It’s just grinding out those wins. They never come easy. They’re always hard, and they always find a reason to screw up. It’s an emotional rollercoaster. And I’m ok with that. I think a lot of fans are. It’s fun.
Losing is something Mets fans are used to. Their team is rooted in disappointment—it was born from heartbreak when the Brooklyn Dodgers and the New York Giants abandoned their fans and moved to the West Coast. The Mets were a replacement team…
And they were horrible!
Marty Appel again. He says they stayed that way for a long time. But the team attracted new fans anyway… thanks to a Yankee. Casey Stengel became the Mets first manager in 1962, after eleven years working for the team across town. And he knew, before the fans did, what it meant to be a Met.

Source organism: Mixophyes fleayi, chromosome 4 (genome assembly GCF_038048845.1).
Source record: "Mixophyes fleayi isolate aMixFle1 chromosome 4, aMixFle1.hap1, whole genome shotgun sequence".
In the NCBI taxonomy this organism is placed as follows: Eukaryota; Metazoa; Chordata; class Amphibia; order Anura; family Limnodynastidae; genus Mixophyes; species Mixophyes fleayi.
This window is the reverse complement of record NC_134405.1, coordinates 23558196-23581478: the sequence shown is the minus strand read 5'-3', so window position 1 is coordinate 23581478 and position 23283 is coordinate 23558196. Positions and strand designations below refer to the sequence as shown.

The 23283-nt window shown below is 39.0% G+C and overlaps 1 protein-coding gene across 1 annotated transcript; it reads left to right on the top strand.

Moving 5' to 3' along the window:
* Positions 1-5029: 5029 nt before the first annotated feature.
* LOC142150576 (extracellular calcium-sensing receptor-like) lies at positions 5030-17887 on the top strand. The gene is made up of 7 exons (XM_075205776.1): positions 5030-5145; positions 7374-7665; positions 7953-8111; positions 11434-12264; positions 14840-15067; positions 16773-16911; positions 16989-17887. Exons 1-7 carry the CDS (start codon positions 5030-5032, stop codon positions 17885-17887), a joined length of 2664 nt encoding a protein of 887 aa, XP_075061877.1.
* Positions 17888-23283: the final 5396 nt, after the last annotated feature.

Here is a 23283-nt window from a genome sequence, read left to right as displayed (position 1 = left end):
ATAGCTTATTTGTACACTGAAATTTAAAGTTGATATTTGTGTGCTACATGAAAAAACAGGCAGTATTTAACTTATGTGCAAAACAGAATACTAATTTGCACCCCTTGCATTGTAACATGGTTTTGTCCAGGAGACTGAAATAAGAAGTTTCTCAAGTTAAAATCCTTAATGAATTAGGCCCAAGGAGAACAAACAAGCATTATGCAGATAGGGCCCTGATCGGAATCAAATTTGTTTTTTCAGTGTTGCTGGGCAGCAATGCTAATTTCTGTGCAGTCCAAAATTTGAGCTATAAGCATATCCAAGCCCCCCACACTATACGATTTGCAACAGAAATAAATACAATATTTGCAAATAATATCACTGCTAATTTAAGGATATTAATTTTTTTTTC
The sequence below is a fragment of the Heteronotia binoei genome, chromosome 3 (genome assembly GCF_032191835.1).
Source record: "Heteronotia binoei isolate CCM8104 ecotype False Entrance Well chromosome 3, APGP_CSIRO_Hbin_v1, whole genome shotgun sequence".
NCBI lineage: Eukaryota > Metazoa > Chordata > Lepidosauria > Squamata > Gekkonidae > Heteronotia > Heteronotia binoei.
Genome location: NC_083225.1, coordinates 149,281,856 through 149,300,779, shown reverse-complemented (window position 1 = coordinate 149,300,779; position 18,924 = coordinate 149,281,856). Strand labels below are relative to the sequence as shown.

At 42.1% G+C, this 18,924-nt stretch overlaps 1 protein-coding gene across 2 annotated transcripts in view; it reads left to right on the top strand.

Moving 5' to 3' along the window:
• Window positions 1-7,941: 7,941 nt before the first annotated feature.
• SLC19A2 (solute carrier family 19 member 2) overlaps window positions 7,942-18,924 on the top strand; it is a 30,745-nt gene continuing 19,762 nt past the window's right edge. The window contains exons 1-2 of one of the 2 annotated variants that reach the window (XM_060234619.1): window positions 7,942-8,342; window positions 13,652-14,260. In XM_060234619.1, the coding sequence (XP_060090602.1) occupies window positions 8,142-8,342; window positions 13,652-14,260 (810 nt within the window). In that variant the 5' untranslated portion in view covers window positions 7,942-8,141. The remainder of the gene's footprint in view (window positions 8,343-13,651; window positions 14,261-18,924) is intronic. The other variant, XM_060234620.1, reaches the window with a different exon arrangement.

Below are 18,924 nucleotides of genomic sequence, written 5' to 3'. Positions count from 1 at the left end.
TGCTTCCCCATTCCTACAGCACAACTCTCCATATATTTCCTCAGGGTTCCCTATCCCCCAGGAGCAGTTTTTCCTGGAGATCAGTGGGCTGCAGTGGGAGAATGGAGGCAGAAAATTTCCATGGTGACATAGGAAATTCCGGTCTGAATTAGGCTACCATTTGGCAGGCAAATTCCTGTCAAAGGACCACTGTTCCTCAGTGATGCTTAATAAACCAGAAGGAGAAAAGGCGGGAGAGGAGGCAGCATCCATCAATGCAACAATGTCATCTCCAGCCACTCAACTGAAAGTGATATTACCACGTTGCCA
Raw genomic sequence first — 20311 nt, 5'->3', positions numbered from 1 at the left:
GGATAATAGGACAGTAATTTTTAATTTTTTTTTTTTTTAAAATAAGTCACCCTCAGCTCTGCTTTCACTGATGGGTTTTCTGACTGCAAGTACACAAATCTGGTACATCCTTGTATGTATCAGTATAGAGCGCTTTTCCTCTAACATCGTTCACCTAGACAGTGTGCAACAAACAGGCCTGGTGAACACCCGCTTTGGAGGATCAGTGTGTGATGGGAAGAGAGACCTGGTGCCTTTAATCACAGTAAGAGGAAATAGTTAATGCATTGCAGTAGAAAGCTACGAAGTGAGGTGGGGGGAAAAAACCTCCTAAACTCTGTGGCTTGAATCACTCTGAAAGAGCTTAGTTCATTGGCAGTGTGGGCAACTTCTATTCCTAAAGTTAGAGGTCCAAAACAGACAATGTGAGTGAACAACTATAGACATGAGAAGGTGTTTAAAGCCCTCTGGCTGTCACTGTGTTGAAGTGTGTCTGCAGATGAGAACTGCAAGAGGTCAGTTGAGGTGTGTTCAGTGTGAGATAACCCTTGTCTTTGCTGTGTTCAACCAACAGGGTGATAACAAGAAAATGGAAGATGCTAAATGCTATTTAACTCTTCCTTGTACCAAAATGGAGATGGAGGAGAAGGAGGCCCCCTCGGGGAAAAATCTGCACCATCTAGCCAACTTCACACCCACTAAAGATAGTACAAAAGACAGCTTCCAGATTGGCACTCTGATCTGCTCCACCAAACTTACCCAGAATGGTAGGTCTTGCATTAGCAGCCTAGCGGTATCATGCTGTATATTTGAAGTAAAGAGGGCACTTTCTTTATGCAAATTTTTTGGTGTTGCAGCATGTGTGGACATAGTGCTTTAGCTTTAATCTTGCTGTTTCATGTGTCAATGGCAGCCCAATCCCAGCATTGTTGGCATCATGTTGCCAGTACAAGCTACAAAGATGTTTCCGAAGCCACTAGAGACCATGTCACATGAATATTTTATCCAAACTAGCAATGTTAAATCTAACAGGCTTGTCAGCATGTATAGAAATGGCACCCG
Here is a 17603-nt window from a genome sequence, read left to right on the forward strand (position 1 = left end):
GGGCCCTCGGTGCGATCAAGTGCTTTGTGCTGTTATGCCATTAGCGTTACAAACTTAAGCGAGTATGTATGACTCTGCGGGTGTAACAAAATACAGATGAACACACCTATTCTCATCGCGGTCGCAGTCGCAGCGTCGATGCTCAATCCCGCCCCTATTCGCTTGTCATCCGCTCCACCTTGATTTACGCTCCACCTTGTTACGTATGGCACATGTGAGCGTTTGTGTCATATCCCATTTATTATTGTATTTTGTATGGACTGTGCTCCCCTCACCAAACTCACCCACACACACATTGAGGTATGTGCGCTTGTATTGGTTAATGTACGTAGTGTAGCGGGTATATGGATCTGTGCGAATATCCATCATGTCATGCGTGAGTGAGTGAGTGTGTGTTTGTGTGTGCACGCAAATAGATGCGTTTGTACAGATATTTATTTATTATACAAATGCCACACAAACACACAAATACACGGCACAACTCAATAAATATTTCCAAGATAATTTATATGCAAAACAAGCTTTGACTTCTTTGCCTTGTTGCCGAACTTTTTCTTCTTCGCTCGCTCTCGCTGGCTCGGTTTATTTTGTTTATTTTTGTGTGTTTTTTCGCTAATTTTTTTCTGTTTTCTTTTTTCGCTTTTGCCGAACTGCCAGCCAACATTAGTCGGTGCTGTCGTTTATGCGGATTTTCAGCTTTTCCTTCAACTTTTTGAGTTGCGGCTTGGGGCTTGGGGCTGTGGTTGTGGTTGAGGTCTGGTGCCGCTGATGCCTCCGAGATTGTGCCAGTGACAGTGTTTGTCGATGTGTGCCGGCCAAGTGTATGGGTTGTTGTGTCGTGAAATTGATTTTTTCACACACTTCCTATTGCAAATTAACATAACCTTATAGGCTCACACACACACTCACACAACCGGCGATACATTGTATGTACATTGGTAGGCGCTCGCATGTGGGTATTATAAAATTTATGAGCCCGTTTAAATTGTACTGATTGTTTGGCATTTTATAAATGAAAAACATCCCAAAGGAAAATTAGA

He just sort of made everybody fall in love with this inept team because they were trying so hard, that was his take on it. He made that team so loveable that the fans just fell in love with them no matter how many games they lost.
[[Archival tape of “Meet the Mets”]]
And so began the rise of the Mets. Like a gaudy blue and orange phoenix, the team rose clumsily from the ashes of its forebearers. And loving the Mets became bigger than just loving to lose. New fans, who fell in love with the Mets when they were winning, had become attached by the time the team’s luck started to fail.
[[fade out “Meet the Mets”]]
If you grew up in the 60s and 70s, this was your anthem.
Greg Prince was one of those new fans. He started watching the Mets in 1969, when he was six years old and the team was headed for the World Series. He remembers being swept up by the excitement, reading about the Mets buzz in the newspapers and watching them win.